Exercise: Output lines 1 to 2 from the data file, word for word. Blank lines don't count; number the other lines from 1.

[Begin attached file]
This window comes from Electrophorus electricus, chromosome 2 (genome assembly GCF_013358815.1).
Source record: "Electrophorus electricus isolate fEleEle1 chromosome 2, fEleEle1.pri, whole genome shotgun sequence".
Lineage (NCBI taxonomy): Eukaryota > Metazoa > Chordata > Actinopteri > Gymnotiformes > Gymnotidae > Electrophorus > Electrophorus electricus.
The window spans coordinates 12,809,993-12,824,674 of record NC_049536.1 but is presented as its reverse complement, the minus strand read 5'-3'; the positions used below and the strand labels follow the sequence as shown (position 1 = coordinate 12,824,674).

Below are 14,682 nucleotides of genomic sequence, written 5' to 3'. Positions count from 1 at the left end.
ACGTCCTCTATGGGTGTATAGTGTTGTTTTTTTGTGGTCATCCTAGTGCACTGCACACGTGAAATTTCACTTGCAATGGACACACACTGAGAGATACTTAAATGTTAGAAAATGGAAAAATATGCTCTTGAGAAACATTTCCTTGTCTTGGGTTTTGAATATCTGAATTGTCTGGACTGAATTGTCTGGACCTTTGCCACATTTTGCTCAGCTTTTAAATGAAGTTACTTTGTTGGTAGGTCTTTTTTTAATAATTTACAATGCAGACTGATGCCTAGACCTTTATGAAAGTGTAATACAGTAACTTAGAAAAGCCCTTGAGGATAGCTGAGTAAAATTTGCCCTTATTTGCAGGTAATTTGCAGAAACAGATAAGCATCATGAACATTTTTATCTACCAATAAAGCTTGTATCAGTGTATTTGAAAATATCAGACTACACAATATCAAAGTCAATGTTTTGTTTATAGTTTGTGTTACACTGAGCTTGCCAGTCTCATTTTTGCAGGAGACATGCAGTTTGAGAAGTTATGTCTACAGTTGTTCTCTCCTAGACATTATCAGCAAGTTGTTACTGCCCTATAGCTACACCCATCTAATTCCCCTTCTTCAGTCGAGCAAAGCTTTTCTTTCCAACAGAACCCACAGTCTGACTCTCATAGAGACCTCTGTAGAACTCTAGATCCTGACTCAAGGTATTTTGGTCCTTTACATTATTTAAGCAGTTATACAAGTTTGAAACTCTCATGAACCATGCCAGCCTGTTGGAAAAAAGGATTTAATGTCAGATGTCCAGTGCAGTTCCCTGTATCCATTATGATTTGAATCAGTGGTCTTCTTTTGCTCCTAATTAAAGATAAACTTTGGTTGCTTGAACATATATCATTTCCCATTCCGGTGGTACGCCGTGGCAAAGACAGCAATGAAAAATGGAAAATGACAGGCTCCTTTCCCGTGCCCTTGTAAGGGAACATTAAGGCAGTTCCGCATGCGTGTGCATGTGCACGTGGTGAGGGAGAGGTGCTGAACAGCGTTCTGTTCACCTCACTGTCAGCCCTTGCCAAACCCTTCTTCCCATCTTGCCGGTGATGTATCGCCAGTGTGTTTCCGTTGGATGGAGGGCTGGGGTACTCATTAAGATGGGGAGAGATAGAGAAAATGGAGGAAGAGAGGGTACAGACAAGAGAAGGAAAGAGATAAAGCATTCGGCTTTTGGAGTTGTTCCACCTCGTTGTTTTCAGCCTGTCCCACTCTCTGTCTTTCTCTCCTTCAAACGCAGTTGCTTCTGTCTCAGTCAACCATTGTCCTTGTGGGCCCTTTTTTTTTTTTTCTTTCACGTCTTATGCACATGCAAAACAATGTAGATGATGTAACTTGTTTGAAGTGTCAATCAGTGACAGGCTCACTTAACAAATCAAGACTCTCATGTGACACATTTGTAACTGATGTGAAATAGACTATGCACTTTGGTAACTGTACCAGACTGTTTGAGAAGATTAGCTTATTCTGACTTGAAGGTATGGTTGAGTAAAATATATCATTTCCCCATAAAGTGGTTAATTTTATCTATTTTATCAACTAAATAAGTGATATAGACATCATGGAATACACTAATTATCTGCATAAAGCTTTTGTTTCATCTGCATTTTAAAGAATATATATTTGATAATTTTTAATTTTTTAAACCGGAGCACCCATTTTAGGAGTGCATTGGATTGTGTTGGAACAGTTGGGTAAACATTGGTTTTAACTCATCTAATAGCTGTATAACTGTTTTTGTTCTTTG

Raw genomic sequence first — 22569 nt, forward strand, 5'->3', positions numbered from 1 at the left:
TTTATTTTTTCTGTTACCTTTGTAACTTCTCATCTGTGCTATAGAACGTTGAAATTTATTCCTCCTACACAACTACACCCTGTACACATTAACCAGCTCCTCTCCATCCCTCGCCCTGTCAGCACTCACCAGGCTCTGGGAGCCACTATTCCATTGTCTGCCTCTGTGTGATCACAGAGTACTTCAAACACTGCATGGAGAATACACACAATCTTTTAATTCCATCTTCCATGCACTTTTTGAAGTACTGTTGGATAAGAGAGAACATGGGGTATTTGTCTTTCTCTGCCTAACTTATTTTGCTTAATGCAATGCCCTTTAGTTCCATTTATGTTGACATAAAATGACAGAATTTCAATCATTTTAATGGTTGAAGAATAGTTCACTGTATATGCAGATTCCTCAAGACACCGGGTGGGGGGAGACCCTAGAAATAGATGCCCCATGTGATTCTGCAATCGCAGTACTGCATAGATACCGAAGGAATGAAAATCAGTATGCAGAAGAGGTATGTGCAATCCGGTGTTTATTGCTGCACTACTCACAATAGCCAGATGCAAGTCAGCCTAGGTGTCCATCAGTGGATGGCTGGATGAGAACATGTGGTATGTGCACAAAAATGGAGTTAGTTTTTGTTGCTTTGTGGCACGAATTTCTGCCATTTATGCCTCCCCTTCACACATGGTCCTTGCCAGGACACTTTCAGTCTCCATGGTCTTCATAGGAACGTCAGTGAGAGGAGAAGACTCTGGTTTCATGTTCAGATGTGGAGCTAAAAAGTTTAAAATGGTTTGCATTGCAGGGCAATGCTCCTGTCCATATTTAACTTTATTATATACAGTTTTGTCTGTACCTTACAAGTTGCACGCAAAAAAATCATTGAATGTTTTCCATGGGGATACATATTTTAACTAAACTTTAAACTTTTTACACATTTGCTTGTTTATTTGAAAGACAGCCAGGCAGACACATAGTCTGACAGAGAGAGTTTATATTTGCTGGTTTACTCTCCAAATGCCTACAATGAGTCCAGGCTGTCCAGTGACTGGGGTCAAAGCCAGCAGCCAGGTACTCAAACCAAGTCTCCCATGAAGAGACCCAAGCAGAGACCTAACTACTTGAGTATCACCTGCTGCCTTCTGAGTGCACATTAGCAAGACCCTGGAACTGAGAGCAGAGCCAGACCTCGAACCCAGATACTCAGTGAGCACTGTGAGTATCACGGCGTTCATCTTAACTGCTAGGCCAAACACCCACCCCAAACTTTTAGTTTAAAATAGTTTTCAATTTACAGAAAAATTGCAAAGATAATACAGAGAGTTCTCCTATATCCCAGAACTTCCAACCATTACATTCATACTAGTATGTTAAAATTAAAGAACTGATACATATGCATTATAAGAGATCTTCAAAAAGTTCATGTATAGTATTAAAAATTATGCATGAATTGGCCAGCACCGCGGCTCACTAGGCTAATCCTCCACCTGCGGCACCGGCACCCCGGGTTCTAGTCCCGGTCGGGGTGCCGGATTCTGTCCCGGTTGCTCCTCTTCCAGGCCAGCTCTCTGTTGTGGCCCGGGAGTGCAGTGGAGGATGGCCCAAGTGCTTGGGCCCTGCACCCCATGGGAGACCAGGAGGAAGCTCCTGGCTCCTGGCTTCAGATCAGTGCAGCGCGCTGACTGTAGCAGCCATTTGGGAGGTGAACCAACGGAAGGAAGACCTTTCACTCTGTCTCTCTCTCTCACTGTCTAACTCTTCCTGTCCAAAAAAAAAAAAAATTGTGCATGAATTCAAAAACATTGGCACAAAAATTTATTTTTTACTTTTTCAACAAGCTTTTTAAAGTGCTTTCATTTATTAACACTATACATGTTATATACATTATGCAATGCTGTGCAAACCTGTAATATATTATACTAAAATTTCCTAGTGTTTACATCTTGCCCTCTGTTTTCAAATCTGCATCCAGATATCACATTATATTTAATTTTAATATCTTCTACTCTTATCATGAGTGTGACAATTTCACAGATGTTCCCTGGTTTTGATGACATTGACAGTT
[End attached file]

This window comes from Electrophorus electricus, chromosome 2 (genome assembly GCF_013358815.1).
Source record: "Electrophorus electricus isolate fEleEle1 chromosome 2, fEleEle1.pri, whole genome shotgun sequence".